This is my way of expressing a piece of advice I came across in an old perfume book. The Book of Perfume (Barille and Laroze, 1995) suggests ways in which to keep some aesthetic order in your perfume collection.
The one that intrigued me was to find trios of perfumes and colognes that worked together in a pleasing way, complimenting one another, not hissing and dissing each other the way the various casts of housewives do on reality TV shows. A little harmony, the authors seemed to feel, would go a long way to improving life in the perfume cabinet.
Alrighty, I was up for an experiment and what exactly did they suggest? Continue reading
Among the many tasks I have passed off to perfume in the recent decades, one is undeniably odd: the reinforcer of sagging will power.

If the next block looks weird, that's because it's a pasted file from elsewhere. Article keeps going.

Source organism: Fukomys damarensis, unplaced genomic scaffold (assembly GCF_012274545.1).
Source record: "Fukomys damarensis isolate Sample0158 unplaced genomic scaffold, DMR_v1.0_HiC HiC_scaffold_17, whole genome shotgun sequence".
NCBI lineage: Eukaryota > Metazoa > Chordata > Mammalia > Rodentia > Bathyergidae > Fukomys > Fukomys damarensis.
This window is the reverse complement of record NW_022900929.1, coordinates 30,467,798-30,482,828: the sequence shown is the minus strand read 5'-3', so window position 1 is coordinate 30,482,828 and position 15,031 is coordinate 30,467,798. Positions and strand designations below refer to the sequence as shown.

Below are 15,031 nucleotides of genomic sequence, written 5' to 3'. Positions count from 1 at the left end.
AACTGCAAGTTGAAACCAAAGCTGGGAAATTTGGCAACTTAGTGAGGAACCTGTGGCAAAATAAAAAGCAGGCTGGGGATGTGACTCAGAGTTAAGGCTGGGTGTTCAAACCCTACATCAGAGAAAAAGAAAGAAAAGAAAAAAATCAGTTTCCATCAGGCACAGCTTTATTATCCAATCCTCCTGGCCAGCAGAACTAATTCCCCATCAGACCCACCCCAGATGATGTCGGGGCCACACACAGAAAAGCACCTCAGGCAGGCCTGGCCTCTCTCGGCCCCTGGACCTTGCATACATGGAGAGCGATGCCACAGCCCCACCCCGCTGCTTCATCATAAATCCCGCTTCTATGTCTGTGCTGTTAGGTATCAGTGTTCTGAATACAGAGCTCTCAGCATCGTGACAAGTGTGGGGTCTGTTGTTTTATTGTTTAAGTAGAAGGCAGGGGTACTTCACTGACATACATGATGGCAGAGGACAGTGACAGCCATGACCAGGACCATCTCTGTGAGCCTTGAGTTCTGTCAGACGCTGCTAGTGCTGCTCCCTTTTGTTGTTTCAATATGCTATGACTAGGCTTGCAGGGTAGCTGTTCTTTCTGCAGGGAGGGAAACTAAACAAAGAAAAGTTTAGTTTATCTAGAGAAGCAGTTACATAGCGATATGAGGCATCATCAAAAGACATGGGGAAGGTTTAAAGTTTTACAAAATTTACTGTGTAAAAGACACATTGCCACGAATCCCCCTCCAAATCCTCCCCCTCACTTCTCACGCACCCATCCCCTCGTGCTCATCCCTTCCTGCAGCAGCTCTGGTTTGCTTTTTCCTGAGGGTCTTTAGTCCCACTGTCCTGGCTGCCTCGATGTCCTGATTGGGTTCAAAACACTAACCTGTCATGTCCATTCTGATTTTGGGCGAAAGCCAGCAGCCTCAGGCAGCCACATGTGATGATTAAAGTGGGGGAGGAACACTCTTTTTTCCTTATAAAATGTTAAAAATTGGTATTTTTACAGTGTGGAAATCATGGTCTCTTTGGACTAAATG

It does sound peculiar and admittedly most people probably don’t associate perfume with effort but consider, where did all those sports fragrances come from a few years ago? There were all sorts of scents named sport this or active that, presumably meant to be worn at the gym. None of them could have been hymns to couch potatoes. These were things that helped you pick up chicks at the spa or the beach, or the weight room without making her respond to you as a lady allegedly did to Dr. Johnson (or Ben Jonson, or Winston Churchill or Albert Einstein – good anecdotes tend to get passed around). The great man was judged malodorous by the woman who complained to him that he smelled.
“No, Madam,” went the reply. “You smell, and I stink.”
Presumably if Dr. Johnson had only worn Habit Rouge Sport, this alleged conversation would never have taken place.